Gildan Activewear Inc. (TSX:GIL)(NYSE:GIL) is your typical boring stock. The company manufactures basic clothing like blank t-shirts, sweatshirts, and fleeces. Warren Buffett values simple stocks that many investors overlook because they’re just too boring or slow for them.
The general public loves their high-flying tech stocks that are hard to understand, but Buffett prefers his businesses to be easy to understand. In fact, the more boring a stock is, the better it is as a long-term investment for Buffett and his followers. For simple, boring stocks such as Gildan, the future earnings-growth trajectory is more predictable, and there won’t be as many nasty surprises as there are with speculative, fast-growing stocks.
Gildan has been in a house of pain for over a year and is now off 19% from its peak in the summer of 2015. Contrarian investors may want to pick up shares of this company now because the valuations are ridiculously cheap, and the fundamentals are as strong as ever after some interesting acquisitions it made this year.
Gildan acquired Peds Legwear for US$55 million and Alstyle Apparel for US$110 million. These companies are expected to generate US$80 million and $183 million, respectively, in annual revenues. Gildan’s management team is also top notch, and you can count on them to squeeze every last synergy they can out of these new acquisitions.
Gildan’s printwear division accounts for about 62% of its total revenues. It sells its printed activewear under the Comfort Colors and Anvil brands, both of which are very basic lines of coloured shirts which are meant to be heat pressed with a client’s customized logo.
Alstyle gives Gildan exposure to the U.S. and Latin America, both of which are expected to be very strong for the next few years. Gildan also has facilities set up in Mexico, so that Latin Americans can buy products without duty fees from shipping across borders.
Going forward, we can expect more acquisitions from Gildan as the company attempts to gain a more dominant position in the basic activewear market. The emerging markets will be a huge area for growth which will propel the stock higher over the next few years.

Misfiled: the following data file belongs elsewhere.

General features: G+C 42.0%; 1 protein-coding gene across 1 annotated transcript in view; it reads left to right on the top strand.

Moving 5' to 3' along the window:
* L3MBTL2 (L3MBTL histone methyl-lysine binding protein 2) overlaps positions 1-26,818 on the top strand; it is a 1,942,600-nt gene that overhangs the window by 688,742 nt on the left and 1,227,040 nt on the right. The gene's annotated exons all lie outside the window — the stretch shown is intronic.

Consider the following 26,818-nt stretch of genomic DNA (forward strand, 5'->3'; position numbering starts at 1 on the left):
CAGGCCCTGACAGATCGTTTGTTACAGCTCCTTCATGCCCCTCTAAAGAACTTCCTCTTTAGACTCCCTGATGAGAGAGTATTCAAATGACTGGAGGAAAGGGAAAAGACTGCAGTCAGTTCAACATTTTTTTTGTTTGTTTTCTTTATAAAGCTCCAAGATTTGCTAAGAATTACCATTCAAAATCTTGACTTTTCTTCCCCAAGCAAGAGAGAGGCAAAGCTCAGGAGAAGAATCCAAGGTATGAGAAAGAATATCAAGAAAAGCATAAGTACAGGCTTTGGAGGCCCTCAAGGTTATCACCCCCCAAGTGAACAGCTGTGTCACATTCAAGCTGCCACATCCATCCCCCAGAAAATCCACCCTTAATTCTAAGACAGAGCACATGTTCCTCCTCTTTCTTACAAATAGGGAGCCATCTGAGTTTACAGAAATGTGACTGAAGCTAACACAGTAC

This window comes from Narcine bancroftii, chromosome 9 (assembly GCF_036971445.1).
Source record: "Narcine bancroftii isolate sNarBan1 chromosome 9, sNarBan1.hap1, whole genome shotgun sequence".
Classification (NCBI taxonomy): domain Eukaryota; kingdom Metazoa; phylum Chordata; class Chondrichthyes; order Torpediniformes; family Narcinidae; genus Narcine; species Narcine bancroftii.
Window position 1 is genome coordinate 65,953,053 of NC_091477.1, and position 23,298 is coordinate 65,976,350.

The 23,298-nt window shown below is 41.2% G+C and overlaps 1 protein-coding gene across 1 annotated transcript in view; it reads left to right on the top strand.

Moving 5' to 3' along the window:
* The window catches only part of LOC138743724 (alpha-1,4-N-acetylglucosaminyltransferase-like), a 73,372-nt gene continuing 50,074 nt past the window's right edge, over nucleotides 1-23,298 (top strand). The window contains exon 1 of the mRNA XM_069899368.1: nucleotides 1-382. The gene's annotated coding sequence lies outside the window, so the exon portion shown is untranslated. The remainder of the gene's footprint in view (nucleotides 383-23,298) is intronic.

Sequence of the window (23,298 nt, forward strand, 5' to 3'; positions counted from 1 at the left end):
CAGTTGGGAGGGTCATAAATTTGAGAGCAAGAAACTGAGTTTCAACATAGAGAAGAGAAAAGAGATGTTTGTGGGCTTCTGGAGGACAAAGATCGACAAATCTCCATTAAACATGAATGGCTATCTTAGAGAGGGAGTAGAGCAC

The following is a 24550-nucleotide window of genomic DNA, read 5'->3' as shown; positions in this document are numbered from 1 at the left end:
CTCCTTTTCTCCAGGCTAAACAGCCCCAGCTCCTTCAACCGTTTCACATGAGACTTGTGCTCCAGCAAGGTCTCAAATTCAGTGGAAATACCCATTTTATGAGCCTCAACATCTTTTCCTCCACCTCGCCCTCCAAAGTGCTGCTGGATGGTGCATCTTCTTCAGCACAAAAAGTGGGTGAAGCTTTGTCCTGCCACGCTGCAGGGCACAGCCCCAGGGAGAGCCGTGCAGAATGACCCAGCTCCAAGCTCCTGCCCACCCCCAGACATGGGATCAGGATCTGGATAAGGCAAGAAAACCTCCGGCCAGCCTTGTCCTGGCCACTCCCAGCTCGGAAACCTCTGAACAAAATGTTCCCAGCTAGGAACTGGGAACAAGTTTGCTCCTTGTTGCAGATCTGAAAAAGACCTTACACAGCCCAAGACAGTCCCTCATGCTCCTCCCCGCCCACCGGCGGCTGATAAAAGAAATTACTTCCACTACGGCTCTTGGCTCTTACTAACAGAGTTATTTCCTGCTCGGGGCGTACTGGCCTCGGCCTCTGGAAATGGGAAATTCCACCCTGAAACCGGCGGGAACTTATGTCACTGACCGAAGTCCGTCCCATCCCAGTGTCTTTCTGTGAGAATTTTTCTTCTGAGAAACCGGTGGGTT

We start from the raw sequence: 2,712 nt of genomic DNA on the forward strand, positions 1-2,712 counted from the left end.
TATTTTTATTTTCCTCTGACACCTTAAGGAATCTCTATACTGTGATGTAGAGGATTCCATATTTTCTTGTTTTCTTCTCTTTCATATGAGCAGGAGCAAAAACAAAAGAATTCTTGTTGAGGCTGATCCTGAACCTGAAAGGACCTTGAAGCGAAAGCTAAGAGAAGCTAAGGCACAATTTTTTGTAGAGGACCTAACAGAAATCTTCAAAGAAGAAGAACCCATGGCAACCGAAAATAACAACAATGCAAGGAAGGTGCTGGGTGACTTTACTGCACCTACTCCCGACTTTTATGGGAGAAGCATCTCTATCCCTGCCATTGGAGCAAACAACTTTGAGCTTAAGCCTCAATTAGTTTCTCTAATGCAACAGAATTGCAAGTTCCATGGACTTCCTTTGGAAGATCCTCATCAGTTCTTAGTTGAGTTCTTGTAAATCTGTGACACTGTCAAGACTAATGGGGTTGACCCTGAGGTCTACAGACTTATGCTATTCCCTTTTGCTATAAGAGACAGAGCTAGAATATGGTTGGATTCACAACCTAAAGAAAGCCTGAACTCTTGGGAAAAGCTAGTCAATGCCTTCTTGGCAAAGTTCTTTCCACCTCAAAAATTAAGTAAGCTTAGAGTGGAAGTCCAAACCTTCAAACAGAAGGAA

Gildan has a very healthy balance sheet with tons of cash to use to finance future acquisitions. There’s also enough cash to raise the dividend next year by as much as 20%. The company has the ability to do this, but I believe the management team wants to use this cash to invest in growing the business at an international level.
The stock trades at a huge discount to its intrinsic value right now. The company is growing quite fast for a simple manufacturer of generic activewear and trades at a 2.9 price-to-book multiple, which is cheaper than its five-year historical average multiple of 3.3. The dividend yield is at a modest 1.1%, but the company has grown its dividend every year since it first started paying one in 2011.
This company is a dividend-growth king and will be a very strong pick for the next few years. If you’re a value investor, now is the time to pick up shares before they soar in 2017.
This article represents the opinion of the writer, who may disagree with the “official” recommendation position of a Motley Fool premium service or advisor. We’re Motley! Questioning an investing thesis — even one of our own — helps us all think critically about investing and make decisions that help us become smarter, happier, and richer, so we sometimes publish articles that may not be in line with recommendations, rankings or other content.
Fool contributor Joey Frenette has no position in any stocks mentioned.